But, even so, he acknowledges the limits of such efforts. “This is clearly a really bad drought,” he notes. “We’re already hearing about and seeing wells that have gone dry and supplies becoming less secure and sustainable.”
Soils were still dry from the last drought when this one hit, explains Ortiz Partida. So the water crisis isn’t worse due to a lack of snow in the Sierra Nevadas — last winter’s snowpack was lower than average, but not catastrophically so. It is due to the sheer dryness of the soil, which didn’t have time to replenish after getting parched over the last decade.
So when the snow melted this year, much of it simply evaporated or disappeared into soil pores instead of flowing into streams and reservoirs. “That water is just not available anymore,” he says.
Our water gap
One immediate consequence of the water shortage has been a drastic reduction in the amount of surface water accessible to Californians. In a non-drought year, about 60% of the state’s water needs are met by tapping surface water from creeks, rivers, lakes and so forth. In a typical drought year, only about 40% can be accessed that way.
How does California fill such an enormous gap? We drill down to reach groundwater reserves. And the more we use those reserves, the more depleted they get, making it harder for rural residents like Spears, who can’t afford deep wells or get connected to larger urban water supplies that most Californians benefit from. It’s a cycle that places greater and greater strain on finite water reserves.
Ortiz Partida fears that the state — and its largest water consumers — may not make the drastic changes necessary, and that we could see a breakdown in the water systems of much of the Central Valley in the not-too-distant future.
Given that the region is one of the breadbaskets of the world — the Central Valley produces one-quarter of the nation’s food, and roughly 40% of its fruits and nuts — the implications for food security in the United States are enormous.
A Public Policy Institute of California analysis published in June estimated that up to 2,700 domestic wells could run dry in the Central Valley this year. One large well that provided water to 700 people was on the verge of failing, explained Ortiz Partida, until late in the summer, when the pump was upgraded and the water began to flow once more.
The Community Water Center, which focuses on water access in the region, has already identified other problem areas in Madera, South Fresno and elsewhere in the valley where people have been struggling much like Spears’ household. “Residents without running water, without water to cook in, or to bathe in,” says Erick Orellana, a drought policy advocate with the center.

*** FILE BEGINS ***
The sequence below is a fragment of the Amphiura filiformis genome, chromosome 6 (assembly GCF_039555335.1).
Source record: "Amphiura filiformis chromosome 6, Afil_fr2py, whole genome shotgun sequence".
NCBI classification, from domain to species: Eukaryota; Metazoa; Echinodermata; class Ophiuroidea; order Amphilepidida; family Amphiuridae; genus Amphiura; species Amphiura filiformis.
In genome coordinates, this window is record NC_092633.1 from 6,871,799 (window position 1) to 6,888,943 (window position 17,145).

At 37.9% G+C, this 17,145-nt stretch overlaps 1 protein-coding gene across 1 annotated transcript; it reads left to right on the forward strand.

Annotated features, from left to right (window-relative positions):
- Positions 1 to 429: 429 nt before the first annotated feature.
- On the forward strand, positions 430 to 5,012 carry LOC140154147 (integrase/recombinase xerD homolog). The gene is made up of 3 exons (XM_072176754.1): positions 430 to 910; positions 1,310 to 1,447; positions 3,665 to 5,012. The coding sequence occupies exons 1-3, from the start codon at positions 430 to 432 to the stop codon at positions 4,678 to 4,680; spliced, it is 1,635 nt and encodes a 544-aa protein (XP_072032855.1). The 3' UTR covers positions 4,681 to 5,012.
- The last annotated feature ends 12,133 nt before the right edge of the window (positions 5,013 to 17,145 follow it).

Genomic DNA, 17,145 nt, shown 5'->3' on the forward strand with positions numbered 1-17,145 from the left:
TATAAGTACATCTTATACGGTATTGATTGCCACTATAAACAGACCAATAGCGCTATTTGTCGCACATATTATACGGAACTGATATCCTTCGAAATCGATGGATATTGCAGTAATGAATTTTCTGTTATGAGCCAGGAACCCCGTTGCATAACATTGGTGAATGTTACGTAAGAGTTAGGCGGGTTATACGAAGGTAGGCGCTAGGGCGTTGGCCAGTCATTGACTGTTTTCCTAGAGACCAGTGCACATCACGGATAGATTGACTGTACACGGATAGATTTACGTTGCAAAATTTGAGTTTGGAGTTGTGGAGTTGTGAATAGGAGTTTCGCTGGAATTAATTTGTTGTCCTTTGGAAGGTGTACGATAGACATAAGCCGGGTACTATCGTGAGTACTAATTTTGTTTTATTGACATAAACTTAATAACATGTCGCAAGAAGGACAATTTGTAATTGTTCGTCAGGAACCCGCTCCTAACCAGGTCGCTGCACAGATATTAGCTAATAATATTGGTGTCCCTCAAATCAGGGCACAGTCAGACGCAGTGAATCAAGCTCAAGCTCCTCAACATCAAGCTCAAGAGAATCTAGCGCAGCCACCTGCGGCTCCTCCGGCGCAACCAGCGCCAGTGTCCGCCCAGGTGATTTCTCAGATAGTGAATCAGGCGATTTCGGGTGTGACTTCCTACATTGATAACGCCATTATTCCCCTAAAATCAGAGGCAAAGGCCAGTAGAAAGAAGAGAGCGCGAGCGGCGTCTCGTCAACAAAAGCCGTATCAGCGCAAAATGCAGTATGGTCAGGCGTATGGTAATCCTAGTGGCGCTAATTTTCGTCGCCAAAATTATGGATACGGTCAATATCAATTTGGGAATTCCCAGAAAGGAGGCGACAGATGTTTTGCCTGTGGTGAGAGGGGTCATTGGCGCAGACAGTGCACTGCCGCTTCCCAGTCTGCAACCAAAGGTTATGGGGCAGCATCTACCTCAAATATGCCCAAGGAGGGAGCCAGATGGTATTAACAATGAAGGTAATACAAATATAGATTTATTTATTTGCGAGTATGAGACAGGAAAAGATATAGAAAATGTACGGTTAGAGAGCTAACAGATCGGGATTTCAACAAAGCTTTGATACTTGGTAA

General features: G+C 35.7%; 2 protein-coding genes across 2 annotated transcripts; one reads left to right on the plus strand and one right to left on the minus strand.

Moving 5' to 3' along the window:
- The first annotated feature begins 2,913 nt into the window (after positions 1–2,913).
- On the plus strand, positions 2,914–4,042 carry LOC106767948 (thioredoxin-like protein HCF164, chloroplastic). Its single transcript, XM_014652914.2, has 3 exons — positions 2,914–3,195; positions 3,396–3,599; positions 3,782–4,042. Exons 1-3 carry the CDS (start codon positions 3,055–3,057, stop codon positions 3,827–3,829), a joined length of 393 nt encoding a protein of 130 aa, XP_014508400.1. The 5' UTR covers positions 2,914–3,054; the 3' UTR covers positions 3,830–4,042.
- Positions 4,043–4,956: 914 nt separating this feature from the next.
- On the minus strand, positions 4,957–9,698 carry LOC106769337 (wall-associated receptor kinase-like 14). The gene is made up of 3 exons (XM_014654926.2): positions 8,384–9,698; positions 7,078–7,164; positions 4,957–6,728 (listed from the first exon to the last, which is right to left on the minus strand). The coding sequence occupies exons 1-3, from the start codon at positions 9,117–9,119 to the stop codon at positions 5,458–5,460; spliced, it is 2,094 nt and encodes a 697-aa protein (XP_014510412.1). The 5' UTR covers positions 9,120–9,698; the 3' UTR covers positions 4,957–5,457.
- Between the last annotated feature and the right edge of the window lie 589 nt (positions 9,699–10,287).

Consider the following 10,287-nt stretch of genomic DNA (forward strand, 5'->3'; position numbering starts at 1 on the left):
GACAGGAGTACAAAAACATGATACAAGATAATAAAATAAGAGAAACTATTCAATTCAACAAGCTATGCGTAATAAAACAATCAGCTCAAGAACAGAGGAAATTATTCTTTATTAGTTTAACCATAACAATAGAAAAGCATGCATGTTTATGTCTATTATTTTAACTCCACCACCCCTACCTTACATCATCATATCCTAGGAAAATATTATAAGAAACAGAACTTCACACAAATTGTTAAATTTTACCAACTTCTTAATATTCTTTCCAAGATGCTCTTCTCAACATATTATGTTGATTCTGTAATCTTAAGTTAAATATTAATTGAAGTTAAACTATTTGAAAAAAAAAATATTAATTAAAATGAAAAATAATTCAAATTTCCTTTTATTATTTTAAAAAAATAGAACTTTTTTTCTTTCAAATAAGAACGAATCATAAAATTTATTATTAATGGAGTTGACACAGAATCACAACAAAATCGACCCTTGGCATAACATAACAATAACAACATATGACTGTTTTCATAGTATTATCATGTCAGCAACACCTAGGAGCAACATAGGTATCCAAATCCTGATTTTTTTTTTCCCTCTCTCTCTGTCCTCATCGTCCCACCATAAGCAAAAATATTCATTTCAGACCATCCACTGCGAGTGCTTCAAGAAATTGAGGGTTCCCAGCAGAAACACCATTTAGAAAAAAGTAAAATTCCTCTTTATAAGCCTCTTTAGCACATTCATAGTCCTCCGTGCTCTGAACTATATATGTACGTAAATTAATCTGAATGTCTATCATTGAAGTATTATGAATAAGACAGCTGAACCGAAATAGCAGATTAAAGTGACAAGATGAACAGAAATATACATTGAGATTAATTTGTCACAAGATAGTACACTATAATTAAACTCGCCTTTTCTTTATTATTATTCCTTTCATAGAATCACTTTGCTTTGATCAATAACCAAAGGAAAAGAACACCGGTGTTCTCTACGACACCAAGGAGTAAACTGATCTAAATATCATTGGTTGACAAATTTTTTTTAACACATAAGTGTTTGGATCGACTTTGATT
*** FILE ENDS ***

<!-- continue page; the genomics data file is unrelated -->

Beyond logistical challenges, a lack of running water has health implications. A polluted canal runs near the Spears’ property line, and some of the water drains into a pond on their land.
After their well failed, Spears’ husband waded into that pond one day this summer in a desperate attempt to install a pump that would allow them to bring polluted water into the house so they could once again flush their toilet.
He succeeded in installing the pump, but while doing so, he cut his foot. The tainted water gave him a bacterial infection that progressed into the bones of his right foot. Weeks later, in an effort to save his life, doctors had to amputate several toes.
For Ortiz Partida, the Spears’ household’s hardships offer warnings to many other residents of the Central Valley.
Between the start of 2021 and September, Ortiz Partida said that Department of Water Resources data showed that more than 600 wells had failed. And that, he says, is only the tip of the iceberg since numerous residents stay quiet about their water-related hardships.
“Many people don’t even report their systems failing — because they are afraid; because they are undocumented and are afraid of any kind of reporting,” explains Ortiz Partida.
During the previous drought, he says, close to 2,600 localities, mainly small communities in rural areas far from larger cities, reported water shortages, and it is unclear exactly how many others suffered similar problems but suffered in silence.
There’s little reason to believe that this time around will be much different.
“We’re talking about tens of thousands of affected people,” Ortiz Partida says. “And that’s on top of more than 1 million people in California without access to adequate water supplies.”
(Sasha Abramsky was born in England, grew up in London, and attended Balliol College, Oxford, where he studied politics, philosophy, and economics. Abramsky is a journalist and author and writes for Capital & Main who distributed this story.)